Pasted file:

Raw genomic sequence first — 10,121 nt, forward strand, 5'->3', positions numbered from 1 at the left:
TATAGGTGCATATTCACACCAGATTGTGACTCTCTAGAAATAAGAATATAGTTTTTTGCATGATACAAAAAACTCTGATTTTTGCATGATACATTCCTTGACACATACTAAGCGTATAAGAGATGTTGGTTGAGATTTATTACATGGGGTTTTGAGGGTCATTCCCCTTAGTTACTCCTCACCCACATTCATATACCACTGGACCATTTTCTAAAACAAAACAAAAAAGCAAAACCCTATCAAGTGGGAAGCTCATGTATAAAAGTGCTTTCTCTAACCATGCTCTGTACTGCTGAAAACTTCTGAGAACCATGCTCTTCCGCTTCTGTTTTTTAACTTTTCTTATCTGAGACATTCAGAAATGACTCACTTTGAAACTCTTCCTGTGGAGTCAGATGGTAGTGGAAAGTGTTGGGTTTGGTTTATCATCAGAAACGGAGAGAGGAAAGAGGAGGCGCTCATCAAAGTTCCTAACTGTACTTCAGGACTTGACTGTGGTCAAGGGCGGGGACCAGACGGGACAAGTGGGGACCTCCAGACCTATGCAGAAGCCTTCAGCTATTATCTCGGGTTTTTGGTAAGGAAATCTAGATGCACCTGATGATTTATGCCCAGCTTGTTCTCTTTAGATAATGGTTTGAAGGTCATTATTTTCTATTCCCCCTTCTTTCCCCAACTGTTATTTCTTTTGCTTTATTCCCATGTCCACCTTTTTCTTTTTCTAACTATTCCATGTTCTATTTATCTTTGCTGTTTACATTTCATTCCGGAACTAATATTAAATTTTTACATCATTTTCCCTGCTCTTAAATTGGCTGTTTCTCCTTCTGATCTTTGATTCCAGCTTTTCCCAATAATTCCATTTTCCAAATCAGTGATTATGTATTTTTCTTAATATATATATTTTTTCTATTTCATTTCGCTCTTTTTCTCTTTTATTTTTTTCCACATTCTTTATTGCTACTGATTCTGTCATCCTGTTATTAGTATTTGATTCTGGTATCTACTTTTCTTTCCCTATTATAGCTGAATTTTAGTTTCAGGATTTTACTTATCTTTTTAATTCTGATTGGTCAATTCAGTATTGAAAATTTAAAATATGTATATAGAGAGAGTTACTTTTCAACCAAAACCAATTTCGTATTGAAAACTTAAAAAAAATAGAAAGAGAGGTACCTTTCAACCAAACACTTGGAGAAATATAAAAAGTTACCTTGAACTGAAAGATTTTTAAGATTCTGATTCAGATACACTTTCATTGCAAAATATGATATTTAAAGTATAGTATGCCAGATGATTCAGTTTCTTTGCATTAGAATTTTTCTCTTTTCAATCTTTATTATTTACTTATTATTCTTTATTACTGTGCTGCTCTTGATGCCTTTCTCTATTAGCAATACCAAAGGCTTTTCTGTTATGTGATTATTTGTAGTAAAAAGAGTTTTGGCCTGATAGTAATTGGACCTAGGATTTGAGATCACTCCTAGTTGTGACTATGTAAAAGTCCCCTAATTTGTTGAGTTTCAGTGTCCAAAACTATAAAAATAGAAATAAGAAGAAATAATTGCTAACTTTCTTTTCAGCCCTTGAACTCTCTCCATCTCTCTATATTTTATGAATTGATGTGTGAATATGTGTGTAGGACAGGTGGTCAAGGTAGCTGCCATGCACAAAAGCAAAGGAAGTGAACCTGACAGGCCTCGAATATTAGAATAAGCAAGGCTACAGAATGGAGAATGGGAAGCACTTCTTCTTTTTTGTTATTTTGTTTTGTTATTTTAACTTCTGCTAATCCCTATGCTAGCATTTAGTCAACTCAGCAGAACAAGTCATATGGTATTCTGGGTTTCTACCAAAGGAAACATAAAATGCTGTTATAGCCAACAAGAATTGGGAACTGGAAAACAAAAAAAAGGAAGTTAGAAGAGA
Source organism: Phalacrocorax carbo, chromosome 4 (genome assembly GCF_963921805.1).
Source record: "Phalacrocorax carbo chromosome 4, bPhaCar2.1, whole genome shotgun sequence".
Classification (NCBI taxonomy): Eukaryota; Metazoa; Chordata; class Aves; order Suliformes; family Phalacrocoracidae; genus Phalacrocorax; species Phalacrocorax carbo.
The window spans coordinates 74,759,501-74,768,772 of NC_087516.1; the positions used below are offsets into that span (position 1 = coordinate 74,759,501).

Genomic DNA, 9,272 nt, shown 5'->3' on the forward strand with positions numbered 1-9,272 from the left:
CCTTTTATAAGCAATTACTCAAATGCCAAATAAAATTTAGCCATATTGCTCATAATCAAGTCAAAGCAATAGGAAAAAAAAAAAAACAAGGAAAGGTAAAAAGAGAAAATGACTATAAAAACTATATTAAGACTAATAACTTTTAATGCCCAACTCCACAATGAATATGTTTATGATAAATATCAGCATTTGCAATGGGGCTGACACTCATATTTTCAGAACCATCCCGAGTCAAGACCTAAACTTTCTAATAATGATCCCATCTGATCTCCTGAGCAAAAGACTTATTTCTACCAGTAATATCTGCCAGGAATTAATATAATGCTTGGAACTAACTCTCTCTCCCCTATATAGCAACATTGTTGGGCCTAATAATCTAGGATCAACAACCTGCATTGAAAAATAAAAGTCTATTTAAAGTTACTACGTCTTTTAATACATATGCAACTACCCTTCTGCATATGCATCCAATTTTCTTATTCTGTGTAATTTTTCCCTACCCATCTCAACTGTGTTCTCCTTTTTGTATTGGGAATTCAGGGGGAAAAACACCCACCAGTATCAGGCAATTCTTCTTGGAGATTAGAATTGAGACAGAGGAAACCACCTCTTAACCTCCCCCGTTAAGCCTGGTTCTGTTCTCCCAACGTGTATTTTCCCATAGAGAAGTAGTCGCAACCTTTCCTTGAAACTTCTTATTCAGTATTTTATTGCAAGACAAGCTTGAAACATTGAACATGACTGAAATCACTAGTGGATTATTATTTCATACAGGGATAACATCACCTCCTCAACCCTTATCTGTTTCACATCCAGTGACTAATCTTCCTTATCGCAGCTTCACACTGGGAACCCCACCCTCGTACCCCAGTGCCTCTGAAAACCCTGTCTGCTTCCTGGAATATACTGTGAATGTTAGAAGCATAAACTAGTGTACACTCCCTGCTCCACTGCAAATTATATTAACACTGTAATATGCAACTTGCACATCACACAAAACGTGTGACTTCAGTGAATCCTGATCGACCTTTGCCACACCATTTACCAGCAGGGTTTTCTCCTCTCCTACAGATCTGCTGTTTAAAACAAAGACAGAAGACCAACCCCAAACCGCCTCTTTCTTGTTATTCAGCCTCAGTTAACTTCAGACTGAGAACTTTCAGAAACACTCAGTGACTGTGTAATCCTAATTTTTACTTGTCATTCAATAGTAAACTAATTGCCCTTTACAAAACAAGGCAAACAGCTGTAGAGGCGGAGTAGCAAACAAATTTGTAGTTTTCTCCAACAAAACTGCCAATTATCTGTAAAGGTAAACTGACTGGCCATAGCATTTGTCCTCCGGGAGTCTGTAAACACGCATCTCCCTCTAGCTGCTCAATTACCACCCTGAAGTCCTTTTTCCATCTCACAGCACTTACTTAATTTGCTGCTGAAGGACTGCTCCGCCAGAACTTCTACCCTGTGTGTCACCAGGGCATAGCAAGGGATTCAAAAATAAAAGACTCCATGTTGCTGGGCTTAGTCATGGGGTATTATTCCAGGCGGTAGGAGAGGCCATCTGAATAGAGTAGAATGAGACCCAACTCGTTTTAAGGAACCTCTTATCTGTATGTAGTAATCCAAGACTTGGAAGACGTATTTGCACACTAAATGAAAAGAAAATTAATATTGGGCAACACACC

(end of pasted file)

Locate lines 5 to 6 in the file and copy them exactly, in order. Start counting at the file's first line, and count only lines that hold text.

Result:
Classification (NCBI taxonomy): Eukaryota; Metazoa; Chordata; class Aves; order Suliformes; family Phalacrocoracidae; genus Phalacrocorax; species Phalacrocorax carbo.
The window spans coordinates 74,759,501-74,768,772 of NC_087516.1; the positions used below are offsets into that span (position 1 = coordinate 74,759,501).